“Words of apology alone are insufficient,” the report read. “Concrete actions on both symbolic and material fronts are required.”
Under Mr. Sinclair’s direction, the commission produced a detailed plan for reconciliation that Prime Minister Justin Trudeau promised to carry out. Still, more than five years later, many of its proposals have yet to be put into action.
While he did not attend boarding school, Mr. Sinclair’s family members did not escape the system. His father, Henry, and Henry’s brothers were sexually abused in Catholic residential school, so their parents, Catherine and Jim, eventually gave up their official Indian status under federal law. That allowed their children, and eventually Mr. Sinclair and his siblings whom they raised, to attend public school.
After high school, a job running children’s sports programs at a Native friendship center — a combination social club and service center — drew Mr. Sinclair into activism.
“That social activism period at the friendship center taught me that if you want to effect some change, you better be willing to involve somebody at the political level or have some political power,” he said. “And so I thought becoming a politician would be the answer.”
Law school, he said, seemed the most obvious way into politics.
Mr. Sinclair practiced criminal and civil law mainly for Indigenous clients, an often dispiriting experience. “Sometimes you have to play by those kinds of rules that make you feel a little sick to your stomach,” he said.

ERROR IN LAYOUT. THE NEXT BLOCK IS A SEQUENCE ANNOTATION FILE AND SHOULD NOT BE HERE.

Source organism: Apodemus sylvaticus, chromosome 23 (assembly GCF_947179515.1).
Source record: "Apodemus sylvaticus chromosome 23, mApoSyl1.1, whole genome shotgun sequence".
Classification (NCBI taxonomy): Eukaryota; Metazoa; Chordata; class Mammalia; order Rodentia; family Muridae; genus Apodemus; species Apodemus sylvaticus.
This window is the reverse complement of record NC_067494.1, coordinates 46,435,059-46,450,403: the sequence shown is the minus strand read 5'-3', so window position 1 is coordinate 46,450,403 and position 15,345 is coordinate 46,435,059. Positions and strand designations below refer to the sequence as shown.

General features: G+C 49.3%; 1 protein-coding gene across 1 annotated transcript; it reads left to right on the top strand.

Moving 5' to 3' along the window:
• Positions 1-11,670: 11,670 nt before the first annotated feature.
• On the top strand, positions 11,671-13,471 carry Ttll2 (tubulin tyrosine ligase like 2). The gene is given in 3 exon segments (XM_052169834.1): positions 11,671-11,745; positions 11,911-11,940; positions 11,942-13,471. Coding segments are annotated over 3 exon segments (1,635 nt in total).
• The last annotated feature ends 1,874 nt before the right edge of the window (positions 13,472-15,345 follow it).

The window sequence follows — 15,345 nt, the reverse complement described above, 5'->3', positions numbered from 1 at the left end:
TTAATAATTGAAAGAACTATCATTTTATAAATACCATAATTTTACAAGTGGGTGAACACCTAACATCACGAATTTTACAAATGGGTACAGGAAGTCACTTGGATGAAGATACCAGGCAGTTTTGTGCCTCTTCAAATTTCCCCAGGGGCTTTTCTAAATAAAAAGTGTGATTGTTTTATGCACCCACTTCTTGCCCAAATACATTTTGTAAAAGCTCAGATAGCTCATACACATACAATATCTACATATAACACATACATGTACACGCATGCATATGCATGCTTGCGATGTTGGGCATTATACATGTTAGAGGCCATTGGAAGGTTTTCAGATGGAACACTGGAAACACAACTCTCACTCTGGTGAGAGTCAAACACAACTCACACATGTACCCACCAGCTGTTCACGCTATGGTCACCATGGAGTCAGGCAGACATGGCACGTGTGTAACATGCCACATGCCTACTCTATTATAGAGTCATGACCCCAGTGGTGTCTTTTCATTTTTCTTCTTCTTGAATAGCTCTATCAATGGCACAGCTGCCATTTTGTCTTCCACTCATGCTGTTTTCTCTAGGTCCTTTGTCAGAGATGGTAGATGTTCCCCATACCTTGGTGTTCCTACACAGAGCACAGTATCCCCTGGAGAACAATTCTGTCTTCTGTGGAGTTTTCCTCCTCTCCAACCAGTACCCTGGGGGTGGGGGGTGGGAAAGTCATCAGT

But one of Mr. Merrick’s observations in the tepee renewed Mr. Sinclair’s commitment.
“If you go and become a carpenter, you’ll always be a carpenter who knows the law, and people will always come to you and ask you questions,” Mr. Sinclair recalled being told. “It’s not like you can turn your back on your knowledge.”
He stuck with it.
In 1988, Mr. Sinclair was approached about becoming Manitoba’s first Indigenous judge. He hesitated, knowing he would be part of a system that disproportionately jailed Indigenous people. But several Indigenous leaders persuaded Mr. Sinclair that it would be valuable to have him on the bench.
Not long after, Mr. Sinclair was tapped to help lead an Aboriginal justice inquiry in Manitoba, a sometimes harrowing experience that included the suicide of a senior police officer who had been called to testify. Later, Mr. Sinclair would lead an emotionally charged inquiry into the deaths of 12 children during surgery that brought reforms to Canada’s medical system.
In 2009, he took on the truth and reconciliation post, but only after its first commissioner resigned and the project was in turmoil. Quickly, Mr. Sinclair started to review past commissions on Indigenous people.